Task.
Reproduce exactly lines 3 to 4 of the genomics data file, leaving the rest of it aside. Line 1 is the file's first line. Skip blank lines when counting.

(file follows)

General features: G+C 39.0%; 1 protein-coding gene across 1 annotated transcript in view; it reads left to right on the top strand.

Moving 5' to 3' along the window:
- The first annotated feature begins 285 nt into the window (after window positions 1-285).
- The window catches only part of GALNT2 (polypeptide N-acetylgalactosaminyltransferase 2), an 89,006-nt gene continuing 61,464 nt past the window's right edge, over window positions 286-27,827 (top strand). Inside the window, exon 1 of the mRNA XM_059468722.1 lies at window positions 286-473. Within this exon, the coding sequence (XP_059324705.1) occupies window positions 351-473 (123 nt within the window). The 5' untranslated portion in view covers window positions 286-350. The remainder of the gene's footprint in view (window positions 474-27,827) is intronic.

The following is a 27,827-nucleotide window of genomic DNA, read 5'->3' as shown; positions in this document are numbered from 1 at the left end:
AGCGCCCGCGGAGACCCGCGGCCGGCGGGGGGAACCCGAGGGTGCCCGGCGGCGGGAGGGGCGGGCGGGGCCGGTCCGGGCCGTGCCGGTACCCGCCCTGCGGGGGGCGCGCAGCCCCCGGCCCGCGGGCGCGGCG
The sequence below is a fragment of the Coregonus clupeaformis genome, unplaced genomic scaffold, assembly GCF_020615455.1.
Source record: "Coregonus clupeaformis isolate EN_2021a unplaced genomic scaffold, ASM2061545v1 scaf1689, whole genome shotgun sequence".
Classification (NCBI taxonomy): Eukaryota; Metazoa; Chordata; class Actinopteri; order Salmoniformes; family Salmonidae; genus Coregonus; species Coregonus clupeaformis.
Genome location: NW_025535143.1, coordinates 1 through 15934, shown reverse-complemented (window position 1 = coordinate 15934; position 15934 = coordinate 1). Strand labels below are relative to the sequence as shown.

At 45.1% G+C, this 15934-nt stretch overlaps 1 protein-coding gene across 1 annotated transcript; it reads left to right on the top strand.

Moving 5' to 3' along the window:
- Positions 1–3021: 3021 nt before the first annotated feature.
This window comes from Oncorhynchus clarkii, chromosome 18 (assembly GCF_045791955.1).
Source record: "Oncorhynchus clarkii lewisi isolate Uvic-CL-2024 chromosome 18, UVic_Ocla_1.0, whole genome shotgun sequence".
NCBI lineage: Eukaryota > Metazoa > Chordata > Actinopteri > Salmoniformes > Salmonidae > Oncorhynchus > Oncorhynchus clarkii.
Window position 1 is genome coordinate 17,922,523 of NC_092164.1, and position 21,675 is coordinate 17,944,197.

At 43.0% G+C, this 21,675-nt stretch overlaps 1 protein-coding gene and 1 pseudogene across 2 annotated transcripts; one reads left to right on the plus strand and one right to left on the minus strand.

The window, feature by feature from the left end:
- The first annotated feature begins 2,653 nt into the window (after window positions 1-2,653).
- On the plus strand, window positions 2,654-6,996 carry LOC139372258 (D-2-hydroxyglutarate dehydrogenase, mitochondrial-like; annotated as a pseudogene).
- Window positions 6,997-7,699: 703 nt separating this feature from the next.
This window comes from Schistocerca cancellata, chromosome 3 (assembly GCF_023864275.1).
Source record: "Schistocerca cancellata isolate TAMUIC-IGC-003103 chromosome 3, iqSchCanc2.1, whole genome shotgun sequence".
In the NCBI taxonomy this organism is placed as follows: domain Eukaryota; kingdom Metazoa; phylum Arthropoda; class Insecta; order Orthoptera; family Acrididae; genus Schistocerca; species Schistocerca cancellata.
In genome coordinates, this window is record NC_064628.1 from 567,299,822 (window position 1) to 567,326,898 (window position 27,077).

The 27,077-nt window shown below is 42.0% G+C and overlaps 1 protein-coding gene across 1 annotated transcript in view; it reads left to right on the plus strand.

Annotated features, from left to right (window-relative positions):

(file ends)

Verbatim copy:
- The first annotated feature begins 285 nt into the window (after window positions 1-285).
- The window catches only part of GALNT2 (polypeptide N-acetylgalactosaminyltransferase 2), an 89,006-nt gene continuing 61,464 nt past the window's right edge, over window positions 286-27,827 (top strand). Inside the window, exon 1 of the mRNA XM_059468722.1 lies at window positions 286-473. Within this exon, the coding sequence (XP_059324705.1) occupies window positions 351-473 (123 nt within the window). The 5' untranslated portion in view covers window positions 286-350. The remainder of the gene's footprint in view (window positions 474-27,827) is intronic.